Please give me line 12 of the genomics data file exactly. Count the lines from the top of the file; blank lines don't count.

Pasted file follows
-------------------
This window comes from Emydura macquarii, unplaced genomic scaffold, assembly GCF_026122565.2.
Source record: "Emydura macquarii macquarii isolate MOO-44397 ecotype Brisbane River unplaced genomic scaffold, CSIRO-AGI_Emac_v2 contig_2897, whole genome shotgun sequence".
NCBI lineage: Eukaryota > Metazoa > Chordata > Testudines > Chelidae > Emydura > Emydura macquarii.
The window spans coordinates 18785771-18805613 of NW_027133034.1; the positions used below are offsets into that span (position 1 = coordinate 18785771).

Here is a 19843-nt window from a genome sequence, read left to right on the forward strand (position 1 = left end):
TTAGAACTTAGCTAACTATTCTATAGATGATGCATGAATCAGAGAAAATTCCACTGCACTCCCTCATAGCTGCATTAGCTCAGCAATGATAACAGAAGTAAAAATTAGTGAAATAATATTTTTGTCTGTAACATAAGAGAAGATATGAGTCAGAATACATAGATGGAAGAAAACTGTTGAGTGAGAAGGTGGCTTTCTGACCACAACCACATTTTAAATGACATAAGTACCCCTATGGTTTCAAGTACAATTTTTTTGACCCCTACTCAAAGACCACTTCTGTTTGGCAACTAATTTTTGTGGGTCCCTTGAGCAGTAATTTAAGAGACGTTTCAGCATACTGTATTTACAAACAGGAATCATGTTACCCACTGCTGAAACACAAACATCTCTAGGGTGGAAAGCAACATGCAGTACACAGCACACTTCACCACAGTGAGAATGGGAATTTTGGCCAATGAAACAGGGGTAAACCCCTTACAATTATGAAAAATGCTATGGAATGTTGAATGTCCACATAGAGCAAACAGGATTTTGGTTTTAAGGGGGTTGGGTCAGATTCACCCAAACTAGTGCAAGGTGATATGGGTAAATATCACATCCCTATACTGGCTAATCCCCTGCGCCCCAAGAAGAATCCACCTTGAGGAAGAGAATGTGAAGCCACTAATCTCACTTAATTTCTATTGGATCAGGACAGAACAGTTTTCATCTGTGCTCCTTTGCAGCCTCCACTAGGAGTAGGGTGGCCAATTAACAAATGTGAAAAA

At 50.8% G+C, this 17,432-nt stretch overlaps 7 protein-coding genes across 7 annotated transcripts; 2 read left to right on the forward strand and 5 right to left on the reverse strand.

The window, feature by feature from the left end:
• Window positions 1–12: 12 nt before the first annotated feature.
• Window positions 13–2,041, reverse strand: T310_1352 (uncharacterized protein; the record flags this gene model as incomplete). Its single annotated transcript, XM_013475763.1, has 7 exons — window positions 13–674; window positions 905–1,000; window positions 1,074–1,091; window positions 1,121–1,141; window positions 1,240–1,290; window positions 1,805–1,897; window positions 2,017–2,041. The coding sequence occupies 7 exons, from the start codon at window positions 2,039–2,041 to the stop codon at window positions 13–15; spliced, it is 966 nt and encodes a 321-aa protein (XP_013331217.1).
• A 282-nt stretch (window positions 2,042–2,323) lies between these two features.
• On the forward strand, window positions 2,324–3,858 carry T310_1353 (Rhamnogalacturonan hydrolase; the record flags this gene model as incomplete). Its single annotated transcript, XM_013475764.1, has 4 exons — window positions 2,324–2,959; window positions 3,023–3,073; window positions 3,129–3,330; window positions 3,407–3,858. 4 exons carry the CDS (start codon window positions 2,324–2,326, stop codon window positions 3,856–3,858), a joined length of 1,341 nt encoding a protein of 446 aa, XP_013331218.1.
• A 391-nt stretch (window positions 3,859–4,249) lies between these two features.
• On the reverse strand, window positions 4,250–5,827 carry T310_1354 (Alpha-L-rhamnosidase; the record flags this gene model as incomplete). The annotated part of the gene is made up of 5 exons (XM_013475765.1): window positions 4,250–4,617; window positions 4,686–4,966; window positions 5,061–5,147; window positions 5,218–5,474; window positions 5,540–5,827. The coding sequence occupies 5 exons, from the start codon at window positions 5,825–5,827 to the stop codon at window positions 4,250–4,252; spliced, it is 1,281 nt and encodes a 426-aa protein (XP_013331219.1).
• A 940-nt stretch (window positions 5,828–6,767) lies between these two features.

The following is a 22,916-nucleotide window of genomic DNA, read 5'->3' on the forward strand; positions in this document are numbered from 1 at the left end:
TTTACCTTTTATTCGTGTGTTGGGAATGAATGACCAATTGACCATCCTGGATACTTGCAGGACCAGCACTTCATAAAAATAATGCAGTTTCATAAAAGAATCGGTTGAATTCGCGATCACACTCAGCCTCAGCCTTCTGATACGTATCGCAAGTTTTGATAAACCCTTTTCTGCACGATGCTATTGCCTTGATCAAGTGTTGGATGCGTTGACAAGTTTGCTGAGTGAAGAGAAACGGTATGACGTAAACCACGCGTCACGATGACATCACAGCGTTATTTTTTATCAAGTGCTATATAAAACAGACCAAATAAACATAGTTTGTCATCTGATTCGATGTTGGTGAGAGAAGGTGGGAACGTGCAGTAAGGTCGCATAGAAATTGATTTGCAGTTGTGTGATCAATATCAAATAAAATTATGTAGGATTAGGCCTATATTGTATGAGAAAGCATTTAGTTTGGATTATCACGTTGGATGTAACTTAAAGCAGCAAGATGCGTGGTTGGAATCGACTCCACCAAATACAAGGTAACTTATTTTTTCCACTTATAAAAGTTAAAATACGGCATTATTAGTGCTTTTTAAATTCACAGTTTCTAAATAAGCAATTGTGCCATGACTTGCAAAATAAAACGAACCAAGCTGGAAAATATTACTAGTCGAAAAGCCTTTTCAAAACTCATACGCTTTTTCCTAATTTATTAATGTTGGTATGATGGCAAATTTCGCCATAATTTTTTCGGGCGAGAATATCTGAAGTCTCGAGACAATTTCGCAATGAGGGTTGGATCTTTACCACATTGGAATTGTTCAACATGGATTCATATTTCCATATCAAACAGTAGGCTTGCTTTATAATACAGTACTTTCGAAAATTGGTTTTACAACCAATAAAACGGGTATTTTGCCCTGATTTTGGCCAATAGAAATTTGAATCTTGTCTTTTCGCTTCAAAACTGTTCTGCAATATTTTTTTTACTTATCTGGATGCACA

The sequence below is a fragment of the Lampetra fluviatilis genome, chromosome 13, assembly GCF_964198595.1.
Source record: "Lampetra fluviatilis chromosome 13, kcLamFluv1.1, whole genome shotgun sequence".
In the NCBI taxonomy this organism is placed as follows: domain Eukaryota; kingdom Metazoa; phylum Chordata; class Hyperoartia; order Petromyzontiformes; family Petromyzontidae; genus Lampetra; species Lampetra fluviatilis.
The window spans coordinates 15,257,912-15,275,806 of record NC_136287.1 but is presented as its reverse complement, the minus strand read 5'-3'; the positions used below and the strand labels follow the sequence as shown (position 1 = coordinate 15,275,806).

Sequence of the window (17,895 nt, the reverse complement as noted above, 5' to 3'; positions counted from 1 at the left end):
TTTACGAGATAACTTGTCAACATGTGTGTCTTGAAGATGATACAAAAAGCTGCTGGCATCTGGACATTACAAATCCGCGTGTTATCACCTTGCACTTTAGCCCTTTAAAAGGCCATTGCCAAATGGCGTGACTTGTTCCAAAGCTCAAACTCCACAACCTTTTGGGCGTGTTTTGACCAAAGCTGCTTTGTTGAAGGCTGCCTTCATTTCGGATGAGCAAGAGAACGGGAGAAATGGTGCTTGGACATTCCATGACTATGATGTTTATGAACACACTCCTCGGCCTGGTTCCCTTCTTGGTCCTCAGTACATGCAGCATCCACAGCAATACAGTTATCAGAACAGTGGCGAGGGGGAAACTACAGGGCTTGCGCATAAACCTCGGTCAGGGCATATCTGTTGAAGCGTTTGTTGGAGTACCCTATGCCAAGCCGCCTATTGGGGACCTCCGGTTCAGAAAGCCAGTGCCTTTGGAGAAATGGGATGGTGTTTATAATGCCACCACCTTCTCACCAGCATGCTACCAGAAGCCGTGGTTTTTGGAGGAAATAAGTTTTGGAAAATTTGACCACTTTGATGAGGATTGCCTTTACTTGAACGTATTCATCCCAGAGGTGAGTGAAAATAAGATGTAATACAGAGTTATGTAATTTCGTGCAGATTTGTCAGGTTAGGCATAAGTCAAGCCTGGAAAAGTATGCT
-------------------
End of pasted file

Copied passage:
• On the forward strand, window positions 2,324–3,858 carry T310_1353 (Rhamnogalacturonan hydrolase; the record flags this gene model as incomplete). Its single annotated transcript, XM_013475764.1, has 4 exons — window positions 2,324–2,959; window positions 3,023–3,073; window positions 3,129–3,330; window positions 3,407–3,858. 4 exons carry the CDS (start codon window positions 2,324–2,326, stop codon window positions 3,856–3,858), a joined length of 1,341 nt encoding a protein of 446 aa, XP_013331218.1.